Dr Emily Mattacola

Lecturer in Psychology

emily.mattacola@buckingham.ac.uk

Emily joined the Psychology Department in 2015 and delivers the core modules of Research Methods & Statistics and Health  Psychology on the undergraduate programme. She is the Programme Director for the MSc Health Psychology course, on which she teaches Physiology, Epidemiology and Psychoimmunology, accepting its first intake in September 2017. She supervises both undergraduate and postgraduate research projects, including DPhil students. She is a Chartered Psychologist (CPsychol), Chartered Scientist (CSci), and Fellow of the Higher Education Academy (FHEA).

Emily’s primary area of research interest is psychoneuroendocrinology, particularly the biological mechanisms through which social support and stress are able to enact influence on long-term health conditions. Emily utilises mixed methods approaches and has expertise in the collection and analysis of tissue samples, questionnaire design and delivery, and qualitative semi-structured interviewing. Emily’s PhD studied the impact of social support and bonding on glycaemic control in adolescents with type 1 diabetes. Her current research projects include the assessment of the effectiveness of an online health service for people living with chronic pain, factors disclosure of HIV status to healthcare professionals, and the impact of sexually explicit material on sexual behaviours in young people.

Beyond research and teaching, Emily is an undergraduate Admissions Tutor for Psychology, working on the Admissions Team with Rosie Johnson and Dr Alan Martin. She also sits on the committee of the East Midlands Branch of the British Psychological Society.

Publications and grants

Journal articles

  • Walker, E. & Doe, E. (in preparation), “’Let’s talk about sex’: Investigating the relationship between sexually explicit material and risky sexual behaviour in the UK”
  • Gillett, J. & E. Mattacola, “The moderating factors of neuroticism and extraversion on pain anticipation”, British Journal of Pain (2017), DOI: https://doi.org/10.1177/2049463717728039. Read more in our Publication of the week section (24 August 2017)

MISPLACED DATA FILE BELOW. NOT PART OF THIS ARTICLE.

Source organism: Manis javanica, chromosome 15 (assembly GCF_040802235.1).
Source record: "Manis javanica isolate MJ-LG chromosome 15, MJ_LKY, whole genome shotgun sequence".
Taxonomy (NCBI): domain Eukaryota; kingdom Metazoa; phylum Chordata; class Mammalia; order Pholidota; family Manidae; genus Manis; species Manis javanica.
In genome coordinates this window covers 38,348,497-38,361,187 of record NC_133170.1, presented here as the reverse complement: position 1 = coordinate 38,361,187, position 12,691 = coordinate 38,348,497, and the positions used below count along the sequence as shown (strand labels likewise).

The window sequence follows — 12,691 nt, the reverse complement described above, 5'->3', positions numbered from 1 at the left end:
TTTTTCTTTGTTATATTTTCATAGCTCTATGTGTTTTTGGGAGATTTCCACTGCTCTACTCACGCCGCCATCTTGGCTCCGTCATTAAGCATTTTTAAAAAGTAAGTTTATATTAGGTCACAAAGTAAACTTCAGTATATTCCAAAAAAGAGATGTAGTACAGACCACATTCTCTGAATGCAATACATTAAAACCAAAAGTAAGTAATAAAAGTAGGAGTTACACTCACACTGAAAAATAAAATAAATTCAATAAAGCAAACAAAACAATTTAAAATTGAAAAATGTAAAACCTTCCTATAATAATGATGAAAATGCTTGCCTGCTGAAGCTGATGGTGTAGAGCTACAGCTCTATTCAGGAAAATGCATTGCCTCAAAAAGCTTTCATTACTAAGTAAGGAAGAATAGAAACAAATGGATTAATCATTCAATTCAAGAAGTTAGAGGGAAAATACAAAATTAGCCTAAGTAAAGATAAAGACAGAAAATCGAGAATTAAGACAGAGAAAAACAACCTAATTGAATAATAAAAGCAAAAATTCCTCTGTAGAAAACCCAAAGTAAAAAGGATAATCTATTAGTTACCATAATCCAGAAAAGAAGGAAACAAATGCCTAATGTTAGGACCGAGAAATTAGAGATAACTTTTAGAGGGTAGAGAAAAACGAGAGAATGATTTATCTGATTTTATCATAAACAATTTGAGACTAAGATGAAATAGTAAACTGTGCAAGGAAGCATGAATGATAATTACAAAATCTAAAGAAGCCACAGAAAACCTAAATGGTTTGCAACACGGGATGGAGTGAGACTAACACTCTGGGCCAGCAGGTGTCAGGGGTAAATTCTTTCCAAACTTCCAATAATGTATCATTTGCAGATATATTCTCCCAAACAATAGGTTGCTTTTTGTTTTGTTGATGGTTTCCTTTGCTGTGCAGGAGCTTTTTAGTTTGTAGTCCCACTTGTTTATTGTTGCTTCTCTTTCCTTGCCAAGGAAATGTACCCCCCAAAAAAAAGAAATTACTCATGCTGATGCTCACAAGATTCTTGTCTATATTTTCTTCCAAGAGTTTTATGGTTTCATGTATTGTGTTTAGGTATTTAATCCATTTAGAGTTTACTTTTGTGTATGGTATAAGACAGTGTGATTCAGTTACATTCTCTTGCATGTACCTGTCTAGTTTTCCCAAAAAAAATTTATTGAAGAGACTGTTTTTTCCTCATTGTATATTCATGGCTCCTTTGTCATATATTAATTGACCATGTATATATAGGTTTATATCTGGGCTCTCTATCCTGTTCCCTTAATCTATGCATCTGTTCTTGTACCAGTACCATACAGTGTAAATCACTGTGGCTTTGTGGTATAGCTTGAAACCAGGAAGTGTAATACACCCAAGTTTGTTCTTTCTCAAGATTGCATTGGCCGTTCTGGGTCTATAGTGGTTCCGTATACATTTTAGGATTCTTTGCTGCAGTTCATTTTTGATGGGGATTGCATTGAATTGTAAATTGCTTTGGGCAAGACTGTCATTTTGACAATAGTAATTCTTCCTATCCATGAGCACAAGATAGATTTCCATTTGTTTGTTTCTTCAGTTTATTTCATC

• Doe, E. (in preparation), “A comparison of adolescents with/without type 1 diabetes on peer support and psychosocial functioning”
  • Doe, E. (in preparation), “Exploring the biological effects of social bonding on glycaemic control in adolescents with type 1 diabetes”
  • Doe, E. (in preparation), “‘They think it’s helpful, but it’s not’: A qualitative analysis of the experience of peer support in adolescents with type 1 diabetes”
  • Doe, E., “An analysis of the relationships between peer support and diabetes outcomes in adolescents with type 1 diabetes”, Journal of Health Psychology (2016), DOI: 1359105316656228
  • Doe, E., Allen, S., Dobson, M. & Huber, J.W., “Social support in adolescents with type 1 diabetes: A systematic review of social support intervention studies”, Psychology & Health 28 (Suppl. 1) (2013)
  • Doe, E., “First steps: Research projects”, Qualitative Methods in Psychology Bulletin 16 (2013)

Conferences

  • Midlands Health Psychology Annual Conference (March 2017): “50 shades of pain: The mediation of pain experience”
  • 30th Conference of the European Health Psychology Society and BPS Division of Health Psychology Joint Conference (August 2016): “A comparison of adolescents with/without type 1 diabetes on peer support and psychosocial functioning”
  • BPS Division of Health Psychology Annual Conference (September 2015): “’They think it’s helpful, but it’s not’: The problem of social support in adolescents with type 1 diabetes mellitus”
  • 28th Conference of the European Health Psychology Society (August 2014): “The impact of illness centrality on social support in adolescents with type 1 diabetes”
  • Midlands Health Psychology Annual Conference (February 2014): “Seeing past the diabetes: illness centrality in peer relationships in adolescents with type 1 diabetes”
  • BPS Division of Health Psychology Annual Conference (September 2013): “Stress in the ‘rabbit warren’: understanding the impact of the physical and social environment on nurses in the neonatal intensive care unit (NICU)”
  • 27th Conference of the European Health Psychology Society (July 2013): “Social support in adolescents with type 1 diabetes: A systematic review of social support intervention studies”

Grants

  • Chancellor’s Award: £1,000 awarded in 2013
  • Institute of Health & Wellbeing PhD Scholarship: £40,500 2012-2015
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